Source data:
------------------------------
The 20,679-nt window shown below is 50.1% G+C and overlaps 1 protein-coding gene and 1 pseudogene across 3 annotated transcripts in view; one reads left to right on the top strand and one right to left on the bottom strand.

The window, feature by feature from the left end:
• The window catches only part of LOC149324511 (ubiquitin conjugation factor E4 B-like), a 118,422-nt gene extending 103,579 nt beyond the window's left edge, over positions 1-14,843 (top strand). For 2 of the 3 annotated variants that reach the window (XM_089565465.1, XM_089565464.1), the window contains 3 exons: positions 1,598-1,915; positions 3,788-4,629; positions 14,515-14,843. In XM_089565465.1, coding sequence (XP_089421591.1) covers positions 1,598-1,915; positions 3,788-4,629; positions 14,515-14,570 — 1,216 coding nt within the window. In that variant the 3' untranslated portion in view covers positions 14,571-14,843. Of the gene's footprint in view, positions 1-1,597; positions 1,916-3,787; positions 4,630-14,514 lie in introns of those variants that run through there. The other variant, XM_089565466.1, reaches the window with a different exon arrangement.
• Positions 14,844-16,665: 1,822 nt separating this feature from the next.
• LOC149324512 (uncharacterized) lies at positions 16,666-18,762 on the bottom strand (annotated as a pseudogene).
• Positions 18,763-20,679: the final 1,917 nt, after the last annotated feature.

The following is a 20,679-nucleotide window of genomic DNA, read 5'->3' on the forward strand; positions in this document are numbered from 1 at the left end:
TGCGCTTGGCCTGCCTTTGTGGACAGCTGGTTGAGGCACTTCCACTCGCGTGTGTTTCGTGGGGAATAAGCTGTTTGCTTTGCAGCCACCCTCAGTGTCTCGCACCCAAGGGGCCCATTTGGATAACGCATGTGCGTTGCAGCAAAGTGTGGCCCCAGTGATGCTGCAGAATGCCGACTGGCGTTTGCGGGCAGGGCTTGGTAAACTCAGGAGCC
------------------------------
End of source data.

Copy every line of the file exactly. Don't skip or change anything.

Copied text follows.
The 20,679-nt window shown below is 50.1% G+C and overlaps 1 protein-coding gene and 1 pseudogene across 3 annotated transcripts in view; one reads left to right on the top strand and one right to left on the bottom strand.

The window, feature by feature from the left end:
• The window catches only part of LOC149324511 (ubiquitin conjugation factor E4 B-like), a 118,422-nt gene extending 103,579 nt beyond the window's left edge, over positions 1-14,843 (top strand). For 2 of the 3 annotated variants that reach the window (XM_089565465.1, XM_089565464.1), the window contains 3 exons: positions 1,598-1,915; positions 3,788-4,629; positions 14,515-14,843. In XM_089565465.1, coding sequence (XP_089421591.1) covers positions 1,598-1,915; positions 3,788-4,629; positions 14,515-14,570 — 1,216 coding nt within the window. In that variant the 3' untranslated portion in view covers positions 14,571-14,843. Of the gene's footprint in view, positions 1-1,597; positions 1,916-3,787; positions 4,630-14,514 lie in introns of those variants that run through there. The other variant, XM_089565466.1, reaches the window with a different exon arrangement.
• Positions 14,844-16,665: 1,822 nt separating this feature from the next.
• LOC149324512 (uncharacterized) lies at positions 16,666-18,762 on the bottom strand (annotated as a pseudogene).
• Positions 18,763-20,679: the final 1,917 nt, after the last annotated feature.

The following is a 20,679-nucleotide window of genomic DNA, read 5'->3' on the forward strand; positions in this document are numbered from 1 at the left end:
TGCGCTTGGCCTGCCTTTGTGGACAGCTGGTTGAGGCACTTCCACTCGCGTGTGTTTCGTGGGGAATAAGCTGTTTGCTTTGCAGCCACCCTCAGTGTCTCGCACCCAAGGGGCCCATTTGGATAACGCATGTGCGTTGCAGCAAAGTGTGGCCCCAGTGATGCTGCAGAATGCCGACTGGCGTTTGCGGGCAGGGCTTGGTAAACTCAGGAGCC